Make no mistake, our journey will be a long and painful one. But it will be a shared journey. We will share the joys and the disappointments. The tears and the sacrifices… People cannot afford their taxes now. We should not add to their burdens.
There are some fee increases… But no tax increases. There is pain and sacrifice in this budget, but it is shared pain and sacrifice.
Er…not so fast, Governor Rell. Playing a little game of semantics, are we? I’m curious as to how increasing the HUSKY premiums for low income families and cutting services to the most vulnerable at a time when access to affordable health insurance is already an issue for so many families, while not increasing any taxes constitutes “shared pain”?
It sounds to me more like hitting the most vulnerable where it hurts.
Some of provisions of the budget vis-à-vis healthcare:
-Limiting dental benefits to adults under Medicaid and SAGA
-Deferring cost-of-living increases in payments to welfare recipients and aid to the blind and disabled
-Ending state-funded non-emergency medical assistance to legal immigrants here less than five years
-Eliminating declaration of income in HUSKY applications
-Increasing Medicaid copays
-Cutting back AIDS services, community health clinics, school-based health centers, and public health programs.
-Changing state law to cancel the nursing home “re-basing” adjustment, worth $281 million over the next two years.
We need to close the budget gap. That is not in dispute. But is it right to do it on the backs of those who are already struggling to get by?
Regarding the cuts to HUSKY, Connecticut Voices for Children said:
Experience in Connecticut and other states shows that decreasing outreach, increasing enrollment barriers, and increasing out-of-pocket costs for families can save the state money (at least in the short run), but this savings come as a result of keeping eligible children and parents from applying for coverage and getting needed care.
Rep. Rosa DeLauro, CT-03, had this to say:
<blockquote"There is no question that given the extremely dire budget circumstances facing Connecticut , balancing the budget is no easy task. But now is not the time to balance the state's budget on the backs of low and middle-income Connecticut residents – many of whom are children. Ultimately, efforts to expand health care coverage will hold little value for our nation's children and families if access to care continues to erode, whether by chipping away at benefits or increasing co-pays and deductibles.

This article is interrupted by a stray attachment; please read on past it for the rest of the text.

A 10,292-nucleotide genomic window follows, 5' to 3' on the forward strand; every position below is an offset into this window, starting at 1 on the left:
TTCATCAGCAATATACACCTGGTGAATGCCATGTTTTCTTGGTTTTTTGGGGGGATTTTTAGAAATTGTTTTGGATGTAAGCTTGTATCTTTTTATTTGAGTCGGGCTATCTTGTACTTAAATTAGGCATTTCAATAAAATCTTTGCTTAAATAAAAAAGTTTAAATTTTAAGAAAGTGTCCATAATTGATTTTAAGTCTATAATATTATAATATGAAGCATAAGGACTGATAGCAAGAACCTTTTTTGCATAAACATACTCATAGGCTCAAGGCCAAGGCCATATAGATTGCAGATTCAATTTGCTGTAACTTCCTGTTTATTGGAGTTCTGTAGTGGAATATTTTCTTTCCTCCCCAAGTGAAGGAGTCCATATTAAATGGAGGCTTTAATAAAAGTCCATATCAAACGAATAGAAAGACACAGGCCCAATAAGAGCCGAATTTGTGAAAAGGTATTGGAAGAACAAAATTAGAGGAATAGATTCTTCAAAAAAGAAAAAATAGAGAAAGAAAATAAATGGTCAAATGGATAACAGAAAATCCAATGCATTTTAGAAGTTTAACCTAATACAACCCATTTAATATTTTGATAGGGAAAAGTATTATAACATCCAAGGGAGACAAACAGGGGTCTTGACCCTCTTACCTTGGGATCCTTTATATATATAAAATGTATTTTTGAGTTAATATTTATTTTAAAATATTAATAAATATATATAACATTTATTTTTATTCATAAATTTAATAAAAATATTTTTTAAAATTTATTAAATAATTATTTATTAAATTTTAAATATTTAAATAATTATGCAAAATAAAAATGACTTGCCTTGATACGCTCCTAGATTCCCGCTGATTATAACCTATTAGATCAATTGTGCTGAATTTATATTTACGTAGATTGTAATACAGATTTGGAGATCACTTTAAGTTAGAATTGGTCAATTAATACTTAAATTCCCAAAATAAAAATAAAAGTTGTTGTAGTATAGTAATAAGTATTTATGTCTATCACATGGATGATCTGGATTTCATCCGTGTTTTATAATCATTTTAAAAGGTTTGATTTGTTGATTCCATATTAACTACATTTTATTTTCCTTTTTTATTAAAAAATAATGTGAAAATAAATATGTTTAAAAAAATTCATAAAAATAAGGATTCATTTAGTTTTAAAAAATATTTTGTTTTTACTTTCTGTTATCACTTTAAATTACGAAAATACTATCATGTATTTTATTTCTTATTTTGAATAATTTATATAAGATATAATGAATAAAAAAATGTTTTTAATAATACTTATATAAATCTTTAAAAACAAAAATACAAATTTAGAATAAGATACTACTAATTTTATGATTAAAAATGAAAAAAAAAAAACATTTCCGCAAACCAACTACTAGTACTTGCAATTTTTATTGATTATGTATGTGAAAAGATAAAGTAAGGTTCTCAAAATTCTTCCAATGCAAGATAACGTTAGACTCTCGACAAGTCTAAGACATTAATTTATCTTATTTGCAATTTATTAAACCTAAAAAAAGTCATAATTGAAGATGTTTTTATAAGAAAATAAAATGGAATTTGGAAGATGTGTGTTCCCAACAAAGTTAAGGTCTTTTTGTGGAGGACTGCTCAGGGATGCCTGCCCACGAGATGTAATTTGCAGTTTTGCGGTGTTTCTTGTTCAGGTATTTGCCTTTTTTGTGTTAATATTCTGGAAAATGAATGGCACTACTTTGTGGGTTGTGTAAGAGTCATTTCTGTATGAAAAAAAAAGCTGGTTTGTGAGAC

Shelly Sindland quotes the Connecticut Association of Healthcare Facilities: “The Governor has proposed a $330M* reduction in funding for nursing home care in this State over the next two years. A 20% cut in funding for care of the frail and elderly will force reductions of catastrophic proportions, including an unprecedented number of layoffs and facility closings.”
*I’m not sure where they get the $330 M figure .
The CT Health Policy Project and the Journal Inquirer both have the $281M figure.
Having had my share of battles with insurance companies over healthcare claims, I’m also disturbed by the news that Governor Rell plans to do away with the Office of the Healthcare Advocate, an independent state agency that helps consumers resolve issues with their insurance carriers. The office receives its $1 million budget from a levy imposed on insurance companies, so I’m not entirely sure what it saves the state, other than headaches for Governor Rell.
Last year the Healthcare Advocate’s office helped over 2,000 consumers save $5.2 million in claims.
Juan Figueroa, president of the Universal Healthcare Foundation said, <blockquote"In addition to proposing short-sighted cuts to the state’s health care safety net responsible for our state’s most vulnerable residents, the governor’s budget calls for the elimination of the Office of the Healthcare Advocate. This would deal a devastating blow to consumers at a time when advocacy on their behalf is most urgently needed.”
Shared pain and sacrifice? I wonder.